Consider the following Kantian (nevermind whether it's actually Kant's) reason for believing in eternal life: In a finite amount of time, we cannot achieve moral perfection, but moral perfection is a basic aim of ours, and basic aims of ours are achievable. Actually, it doesn't work. For if moral perfection cannot be achieved in a finite amount of time, then moral perfection cannot be achieved by us, at least not without seriously fooling with the metric structure of time (could one have a temporal structure where an infinite life is followed by a further time of life?) For at any given time, the life we have lived is only finite.
So, perhaps apart from weird metric structures on time, the only way the Kantian argument can work is if our aim not moral perfection, but asymptotic approach to moral perfection. But there are two objections to taking that to be our basic aim. The first is implausibility. "Be perfect!" is, to my mind, a very plausible moral goal. But "Approach perfection asymptotically!" seems much less compeling. Suppose one asks "Why?" In regard to "Be perfect!" the answer is easy: as long as you're imperfect, you are doing something immoral, and you have overwhelming reason not to do that. In regard to "Approach perfection!" one can give the same answer—but this answer supports not "Approach perfection asymptotically!" but "Be perfect!" (And if "Be perfect!" is impossible, then we have a refutation of ought implies can. I myself think "Be perfect!" is achievable with God's grace in this life, though rarely achieved and not required for eventual salvation.)
The second problem with "Approach perfection asymptotically!" is that it seems to be a goal that one can rationally put off to another day—and do so forever, thereby ensuring that one does not approach perfection asymptotically. Here is another way to put this. "Approach perfection asymptotically!" has very little to say about what I should do right now. I should not do anything that would set in me a character that would make asymptotic approach not likely. (It does not even follow from "Approach perfection asymptotically!" that I should at any given time try to maximize the probability of eventual asymptotic approach.)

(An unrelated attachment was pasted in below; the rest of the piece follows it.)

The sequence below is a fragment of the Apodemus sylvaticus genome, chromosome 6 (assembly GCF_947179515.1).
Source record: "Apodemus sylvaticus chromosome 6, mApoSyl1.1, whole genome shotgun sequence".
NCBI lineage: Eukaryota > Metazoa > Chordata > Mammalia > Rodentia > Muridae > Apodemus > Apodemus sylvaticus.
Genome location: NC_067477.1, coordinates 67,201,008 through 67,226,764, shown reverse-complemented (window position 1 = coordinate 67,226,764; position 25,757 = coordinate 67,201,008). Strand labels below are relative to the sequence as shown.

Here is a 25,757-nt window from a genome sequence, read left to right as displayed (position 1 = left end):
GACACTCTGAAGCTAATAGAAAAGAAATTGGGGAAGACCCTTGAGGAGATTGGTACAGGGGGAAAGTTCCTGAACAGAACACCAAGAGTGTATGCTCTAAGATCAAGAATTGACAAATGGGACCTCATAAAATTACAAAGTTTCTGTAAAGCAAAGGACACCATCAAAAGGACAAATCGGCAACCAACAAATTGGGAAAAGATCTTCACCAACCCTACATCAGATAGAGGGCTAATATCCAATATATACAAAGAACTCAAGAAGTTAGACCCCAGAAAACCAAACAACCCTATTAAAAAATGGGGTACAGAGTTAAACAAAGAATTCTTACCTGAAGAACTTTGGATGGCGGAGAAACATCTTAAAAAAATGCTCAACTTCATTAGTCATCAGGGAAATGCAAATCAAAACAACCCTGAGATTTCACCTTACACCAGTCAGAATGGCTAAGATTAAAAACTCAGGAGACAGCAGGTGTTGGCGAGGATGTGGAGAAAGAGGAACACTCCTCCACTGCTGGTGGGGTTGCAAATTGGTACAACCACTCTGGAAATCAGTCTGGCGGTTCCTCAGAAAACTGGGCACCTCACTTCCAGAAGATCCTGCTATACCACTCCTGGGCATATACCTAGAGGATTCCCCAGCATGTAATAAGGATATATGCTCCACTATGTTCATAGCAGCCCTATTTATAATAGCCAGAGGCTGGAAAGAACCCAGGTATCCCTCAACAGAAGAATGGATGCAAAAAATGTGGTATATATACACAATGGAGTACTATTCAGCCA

What if, instead, we make the goal be: "Constantly improve morally!" But that goal is too weak. It is satisfied by the following life. Today, George causes pain to a bunny for one hour. Tomorrow, he does so for 3/4 of an hour. The day after tomorrow, he does this for 4/6 of an hour. The day after that he does this for 5/8 of an hour. The day after that, he does it for 6/10 of an hour. And so on. There is constant moral improvement, but no asymptotic approach. Nor will it help to combine "Approach perfection asymptotically!" with "Constantly improve morally!"
So, if I'm right, the moral perfection goal is "Be perfect!" And not just "Be perfect eventually, some day during an infinite life!" For that could always be put off. (Think of someone who would live an infinite life and whose goal was to do a pilgrimage to the Holy Land at some time or other. That goal could always be put off rationally, while acting compatibly with it.) Rather, the goal has to be "Be perfect in this finite life!" Or maybe even "Be perfect now!"
I should note that the perfection I am talking about here is moral perfection, which is the mere absence of vice, rather than the evangelical perfection that calls for, e.g., celibacy and selling all one's possessions. This evangelical perfection is a supererogatory perfection. Being viceless is not supererogatory.